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Llyn Cowlyd is the deepest lake in north Wales. It lies in the Snowdonia National Park on the edge of the Carneddau range of mountains, at a height of 1,164 feet (355 m) above sea level. The lake is long and narrow, measuring nearly 2 miles (3 km) long and about a third of a mile (500 m) wide, and covers an area of 269 acres (1.1 km2). It has a mean depth of 109 feet (33 m) and at its deepest has given soundings of 229 feet (70 m), this being some 45 ft (14 m) greater than its natural depth, the water surface having been raised twice by the building of dams.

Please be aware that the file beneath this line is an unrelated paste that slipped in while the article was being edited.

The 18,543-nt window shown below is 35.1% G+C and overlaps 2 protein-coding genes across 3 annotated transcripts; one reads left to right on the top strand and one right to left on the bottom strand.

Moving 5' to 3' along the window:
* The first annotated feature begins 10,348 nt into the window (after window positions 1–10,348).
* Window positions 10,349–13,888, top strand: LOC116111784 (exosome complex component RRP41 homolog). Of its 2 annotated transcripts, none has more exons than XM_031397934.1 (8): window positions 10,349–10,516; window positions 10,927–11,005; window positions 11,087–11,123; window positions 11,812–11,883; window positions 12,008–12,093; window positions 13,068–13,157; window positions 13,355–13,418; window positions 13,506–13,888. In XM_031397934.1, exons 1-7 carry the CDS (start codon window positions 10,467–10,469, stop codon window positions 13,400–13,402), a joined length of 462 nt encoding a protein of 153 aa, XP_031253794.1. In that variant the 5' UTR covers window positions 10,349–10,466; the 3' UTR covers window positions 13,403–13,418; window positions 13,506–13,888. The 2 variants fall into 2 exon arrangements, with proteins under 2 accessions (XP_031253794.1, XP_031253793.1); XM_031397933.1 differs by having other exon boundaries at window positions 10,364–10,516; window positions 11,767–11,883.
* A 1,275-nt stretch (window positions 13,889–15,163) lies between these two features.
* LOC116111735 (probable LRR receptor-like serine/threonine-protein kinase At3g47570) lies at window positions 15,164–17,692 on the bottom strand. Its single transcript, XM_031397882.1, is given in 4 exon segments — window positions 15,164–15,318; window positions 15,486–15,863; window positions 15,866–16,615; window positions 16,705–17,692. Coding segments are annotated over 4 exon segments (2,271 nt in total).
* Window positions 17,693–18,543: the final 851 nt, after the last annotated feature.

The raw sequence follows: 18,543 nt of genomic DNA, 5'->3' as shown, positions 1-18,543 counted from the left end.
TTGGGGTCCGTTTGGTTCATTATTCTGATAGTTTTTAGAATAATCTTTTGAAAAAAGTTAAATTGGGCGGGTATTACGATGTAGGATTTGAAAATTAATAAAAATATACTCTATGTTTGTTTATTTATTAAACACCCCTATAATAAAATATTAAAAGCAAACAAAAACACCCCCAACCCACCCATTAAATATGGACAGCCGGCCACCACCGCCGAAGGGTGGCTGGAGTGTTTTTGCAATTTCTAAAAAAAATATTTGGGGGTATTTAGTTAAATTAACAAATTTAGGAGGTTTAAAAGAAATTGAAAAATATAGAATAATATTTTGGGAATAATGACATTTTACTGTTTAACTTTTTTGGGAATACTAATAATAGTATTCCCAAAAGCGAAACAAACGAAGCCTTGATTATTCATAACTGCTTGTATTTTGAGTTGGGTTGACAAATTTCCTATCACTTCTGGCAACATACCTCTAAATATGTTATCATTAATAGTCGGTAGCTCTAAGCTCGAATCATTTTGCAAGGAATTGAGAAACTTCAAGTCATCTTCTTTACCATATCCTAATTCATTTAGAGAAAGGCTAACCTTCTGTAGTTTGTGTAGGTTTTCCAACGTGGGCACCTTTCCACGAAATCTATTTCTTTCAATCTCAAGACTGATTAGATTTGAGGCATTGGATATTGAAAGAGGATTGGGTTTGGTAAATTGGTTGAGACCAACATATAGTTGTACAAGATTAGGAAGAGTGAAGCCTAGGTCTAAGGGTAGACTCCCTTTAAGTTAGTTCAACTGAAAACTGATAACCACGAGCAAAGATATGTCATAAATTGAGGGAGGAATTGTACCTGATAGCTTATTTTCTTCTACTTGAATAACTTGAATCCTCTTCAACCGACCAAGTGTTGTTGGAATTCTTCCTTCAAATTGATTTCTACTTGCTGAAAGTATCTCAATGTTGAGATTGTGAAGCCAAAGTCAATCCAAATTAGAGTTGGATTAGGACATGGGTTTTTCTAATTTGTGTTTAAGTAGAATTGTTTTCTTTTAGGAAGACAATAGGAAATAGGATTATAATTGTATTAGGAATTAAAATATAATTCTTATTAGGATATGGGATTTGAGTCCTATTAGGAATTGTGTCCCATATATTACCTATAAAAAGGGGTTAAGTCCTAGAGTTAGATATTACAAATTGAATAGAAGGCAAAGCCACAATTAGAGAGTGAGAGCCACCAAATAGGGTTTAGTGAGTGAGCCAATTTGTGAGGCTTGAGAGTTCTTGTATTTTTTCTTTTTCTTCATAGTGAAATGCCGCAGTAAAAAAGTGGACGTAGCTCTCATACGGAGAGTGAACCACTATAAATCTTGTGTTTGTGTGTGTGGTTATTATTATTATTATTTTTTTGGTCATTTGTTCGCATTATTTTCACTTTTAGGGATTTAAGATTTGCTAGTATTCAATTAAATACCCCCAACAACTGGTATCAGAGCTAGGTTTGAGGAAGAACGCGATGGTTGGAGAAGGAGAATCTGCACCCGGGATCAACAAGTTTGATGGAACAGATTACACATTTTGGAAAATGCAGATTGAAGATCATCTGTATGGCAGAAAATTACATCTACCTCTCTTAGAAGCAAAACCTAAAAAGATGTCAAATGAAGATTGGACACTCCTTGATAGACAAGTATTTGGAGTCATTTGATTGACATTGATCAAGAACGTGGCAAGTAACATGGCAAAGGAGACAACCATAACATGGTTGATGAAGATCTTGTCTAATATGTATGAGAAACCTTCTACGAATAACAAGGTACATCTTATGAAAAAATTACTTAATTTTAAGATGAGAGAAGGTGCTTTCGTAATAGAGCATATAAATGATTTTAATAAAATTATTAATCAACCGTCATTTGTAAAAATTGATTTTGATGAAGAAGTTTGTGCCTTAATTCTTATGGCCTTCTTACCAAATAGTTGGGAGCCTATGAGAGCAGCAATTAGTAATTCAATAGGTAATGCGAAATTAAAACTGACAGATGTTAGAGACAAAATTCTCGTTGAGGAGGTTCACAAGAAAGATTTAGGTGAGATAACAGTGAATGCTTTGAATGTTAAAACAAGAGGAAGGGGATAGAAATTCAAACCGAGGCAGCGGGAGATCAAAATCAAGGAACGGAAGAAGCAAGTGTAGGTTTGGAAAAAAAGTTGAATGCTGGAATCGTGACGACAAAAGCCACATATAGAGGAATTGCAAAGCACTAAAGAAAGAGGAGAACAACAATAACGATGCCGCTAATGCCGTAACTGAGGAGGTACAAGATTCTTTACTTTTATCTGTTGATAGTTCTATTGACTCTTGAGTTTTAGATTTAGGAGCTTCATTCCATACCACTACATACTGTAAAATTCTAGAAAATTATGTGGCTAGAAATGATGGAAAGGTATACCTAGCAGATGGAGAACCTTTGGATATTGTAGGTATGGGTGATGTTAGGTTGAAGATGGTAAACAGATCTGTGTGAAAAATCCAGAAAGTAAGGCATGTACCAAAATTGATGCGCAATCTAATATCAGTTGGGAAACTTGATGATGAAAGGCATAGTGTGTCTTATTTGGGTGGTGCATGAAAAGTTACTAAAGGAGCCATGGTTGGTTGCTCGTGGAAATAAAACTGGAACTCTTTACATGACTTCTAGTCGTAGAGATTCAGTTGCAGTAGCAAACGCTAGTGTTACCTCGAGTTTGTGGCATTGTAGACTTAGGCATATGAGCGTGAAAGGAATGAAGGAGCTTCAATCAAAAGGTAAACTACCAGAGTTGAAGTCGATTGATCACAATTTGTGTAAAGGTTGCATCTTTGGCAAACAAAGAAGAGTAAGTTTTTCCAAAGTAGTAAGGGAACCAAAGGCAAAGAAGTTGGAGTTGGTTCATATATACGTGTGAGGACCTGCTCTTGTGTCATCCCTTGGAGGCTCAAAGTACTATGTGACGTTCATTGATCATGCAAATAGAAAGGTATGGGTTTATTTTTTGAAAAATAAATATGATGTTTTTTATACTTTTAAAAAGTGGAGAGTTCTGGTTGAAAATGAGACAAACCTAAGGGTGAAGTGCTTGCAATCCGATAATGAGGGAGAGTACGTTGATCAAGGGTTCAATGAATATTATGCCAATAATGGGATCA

The surrounding hills drop steeply to the water's edge, from Cefn Cyfarwydd and Creigiau Gleision to the east, and Pen Llithrig y Wrach to the west, and as a consequence have not been forested in the 20th century, as were the slopes of neighbouring Llyn Crafnant. Indeed there is not a tree to be seen, and the general aspect is one of bleakness. Dependent on the weather conditions, the waters often appear dark.